NOAA Expects Hurricane Season For 2018 To Be Near Or Above Normal

NOAA Expects Hurricane Season For 2018 To Be Near Or Above Normal

NOAA Expects Hurricane Season For 2018 To Be Near Or Above Normal

There's a 35% chance that this hurricane season will be above normal, a 40% chance for a near-normal season, and a 25% chance for a below-normal season, according to the National Oceanic and Atmospheric Administration (NOAA), which released its forecast for the 2018 Atlantic hurricane season on Thursday.

Overall, NOAA predicts that there will be 10-16 named storms, of which 5-9 could become hurricanes, and 1-4 of those could be major hurricanes. A major hurricane is one of Category 3 strength or higher, which means winds speeds of at least 111 miles per hour, which will cause "devastating damage", according to the National Hurricane Center.

"Last year was extremely active", Gerry Bell, the lead hurricane forecaster at NOAA's Climate Prediction Center, said in an interview.

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Officials continue to warn residents that it only takes one storm to cause devastation to an area and are encouraging residents who live along the coastlines to begin preparing now for the upcoming hurricane season. The federal agency, which oversees the National Hurricane Center and the National Weather Service, expects 10 to 16 tropical storms to develop in the Atlantic basin this year.

The 2018 Atlantic hurricane season list of names includes several that might sound familiar, along with one new name.

The season might also have a weak El Niño that could contribute to a stronger hurricane season. Puerto Rico is still in the process of recovering from Hurricane Maria, with more than 14,000 people still without power on the island, according to an ABC report.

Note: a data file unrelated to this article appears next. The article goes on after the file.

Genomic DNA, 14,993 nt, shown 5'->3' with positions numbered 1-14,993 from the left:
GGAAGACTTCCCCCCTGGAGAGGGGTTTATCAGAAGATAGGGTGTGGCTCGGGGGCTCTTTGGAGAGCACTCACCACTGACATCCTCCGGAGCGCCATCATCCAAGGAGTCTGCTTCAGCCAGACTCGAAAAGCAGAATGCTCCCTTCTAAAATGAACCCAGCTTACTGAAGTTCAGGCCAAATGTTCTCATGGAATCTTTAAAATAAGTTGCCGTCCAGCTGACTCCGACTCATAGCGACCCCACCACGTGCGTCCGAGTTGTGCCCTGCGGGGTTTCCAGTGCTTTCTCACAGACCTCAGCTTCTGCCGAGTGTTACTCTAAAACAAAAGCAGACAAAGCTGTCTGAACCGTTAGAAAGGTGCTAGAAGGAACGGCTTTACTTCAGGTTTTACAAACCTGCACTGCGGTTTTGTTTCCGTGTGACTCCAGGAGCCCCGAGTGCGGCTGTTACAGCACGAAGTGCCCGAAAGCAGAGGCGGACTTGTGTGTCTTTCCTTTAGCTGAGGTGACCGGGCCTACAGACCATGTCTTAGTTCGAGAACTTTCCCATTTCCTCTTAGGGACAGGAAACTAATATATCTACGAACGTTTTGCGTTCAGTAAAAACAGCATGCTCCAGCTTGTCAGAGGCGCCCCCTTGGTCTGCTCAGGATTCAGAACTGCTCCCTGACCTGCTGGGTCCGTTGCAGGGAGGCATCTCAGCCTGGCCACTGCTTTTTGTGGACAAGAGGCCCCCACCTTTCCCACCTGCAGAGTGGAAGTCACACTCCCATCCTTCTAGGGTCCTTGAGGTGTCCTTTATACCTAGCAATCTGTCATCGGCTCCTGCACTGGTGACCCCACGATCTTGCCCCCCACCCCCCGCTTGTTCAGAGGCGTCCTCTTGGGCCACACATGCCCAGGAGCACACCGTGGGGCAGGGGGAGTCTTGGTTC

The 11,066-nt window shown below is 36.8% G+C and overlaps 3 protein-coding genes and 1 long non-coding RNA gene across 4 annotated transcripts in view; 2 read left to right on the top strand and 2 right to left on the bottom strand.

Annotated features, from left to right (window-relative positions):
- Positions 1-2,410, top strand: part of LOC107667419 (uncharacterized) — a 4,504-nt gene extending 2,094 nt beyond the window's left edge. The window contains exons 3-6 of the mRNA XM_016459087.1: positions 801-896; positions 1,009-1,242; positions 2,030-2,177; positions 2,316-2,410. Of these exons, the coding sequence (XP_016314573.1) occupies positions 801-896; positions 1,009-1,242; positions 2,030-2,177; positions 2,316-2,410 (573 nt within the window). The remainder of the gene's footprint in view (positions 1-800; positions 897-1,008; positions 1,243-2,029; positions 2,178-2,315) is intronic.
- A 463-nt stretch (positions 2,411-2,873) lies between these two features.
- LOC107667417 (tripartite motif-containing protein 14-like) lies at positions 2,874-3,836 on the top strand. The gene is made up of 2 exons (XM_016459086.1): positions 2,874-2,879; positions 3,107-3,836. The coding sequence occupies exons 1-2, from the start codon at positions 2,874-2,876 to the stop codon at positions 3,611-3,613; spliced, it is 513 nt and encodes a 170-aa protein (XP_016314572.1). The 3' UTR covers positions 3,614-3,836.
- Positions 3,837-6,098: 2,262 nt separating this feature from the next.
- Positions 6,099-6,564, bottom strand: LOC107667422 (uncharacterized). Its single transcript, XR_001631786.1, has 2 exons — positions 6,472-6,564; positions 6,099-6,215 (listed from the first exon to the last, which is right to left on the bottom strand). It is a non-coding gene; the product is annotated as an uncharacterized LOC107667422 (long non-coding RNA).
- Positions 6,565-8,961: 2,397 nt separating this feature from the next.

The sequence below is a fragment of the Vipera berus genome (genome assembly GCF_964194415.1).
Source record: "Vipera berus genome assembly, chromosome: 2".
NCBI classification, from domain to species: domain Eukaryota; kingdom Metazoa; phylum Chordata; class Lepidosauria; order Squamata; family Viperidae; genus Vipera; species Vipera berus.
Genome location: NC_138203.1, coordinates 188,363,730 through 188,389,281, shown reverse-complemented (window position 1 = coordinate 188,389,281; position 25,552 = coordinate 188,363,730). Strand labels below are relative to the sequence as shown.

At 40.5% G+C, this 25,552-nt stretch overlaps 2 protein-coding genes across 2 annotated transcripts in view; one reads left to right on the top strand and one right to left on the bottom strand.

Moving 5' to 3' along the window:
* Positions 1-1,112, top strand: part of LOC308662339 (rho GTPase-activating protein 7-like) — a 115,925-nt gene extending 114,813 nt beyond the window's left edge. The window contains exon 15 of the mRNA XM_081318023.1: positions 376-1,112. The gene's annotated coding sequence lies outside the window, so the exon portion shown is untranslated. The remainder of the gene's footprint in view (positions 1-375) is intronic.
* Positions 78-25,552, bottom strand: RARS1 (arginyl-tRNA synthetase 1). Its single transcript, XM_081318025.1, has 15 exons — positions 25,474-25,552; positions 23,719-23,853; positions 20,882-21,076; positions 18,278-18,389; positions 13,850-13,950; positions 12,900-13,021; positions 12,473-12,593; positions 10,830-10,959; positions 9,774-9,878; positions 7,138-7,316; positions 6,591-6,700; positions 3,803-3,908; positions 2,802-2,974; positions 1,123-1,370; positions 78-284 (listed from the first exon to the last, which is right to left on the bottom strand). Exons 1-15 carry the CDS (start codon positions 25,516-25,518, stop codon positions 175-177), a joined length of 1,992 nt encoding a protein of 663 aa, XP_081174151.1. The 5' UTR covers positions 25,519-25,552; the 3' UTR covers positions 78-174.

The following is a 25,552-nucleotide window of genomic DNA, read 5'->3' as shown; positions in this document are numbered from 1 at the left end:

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If the storm gains sustained winds of 39 miles per hour or more, it would be named Alberto, from the list of 2018 Atlantic tropical cyclone names.

Bell said there's a 70 percent probability that the season's hurricanes will fall within the forecast range.

The actual season was right on the high end of that prediction range. In an average season, there are about 11 storms.

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Tallied together, 16 major weather disasters in the United States, including hurricanes, cost the U.S. $306.2 billion in 2017, shattering the previous cost record of $214.8 billion in 2005, said NOAA. Of course, what really matters is not how many storms develop but where they make landfall.

Hurricane season hasn't officially started yet, but the storms are already brewing. "When you have a more active season, that's when you have more storms forming in the tropical Atlantic".

The tropical cyclone names are as follows: Alberto Beryl, Chris, Debby, Ernesto, Florence, Gordon, Helene, Isaac, Joyce, Kirk, Leslie, Michael, Nadine, Oscar, Patty, Rafael, Sara, Tony, Valerie, William.

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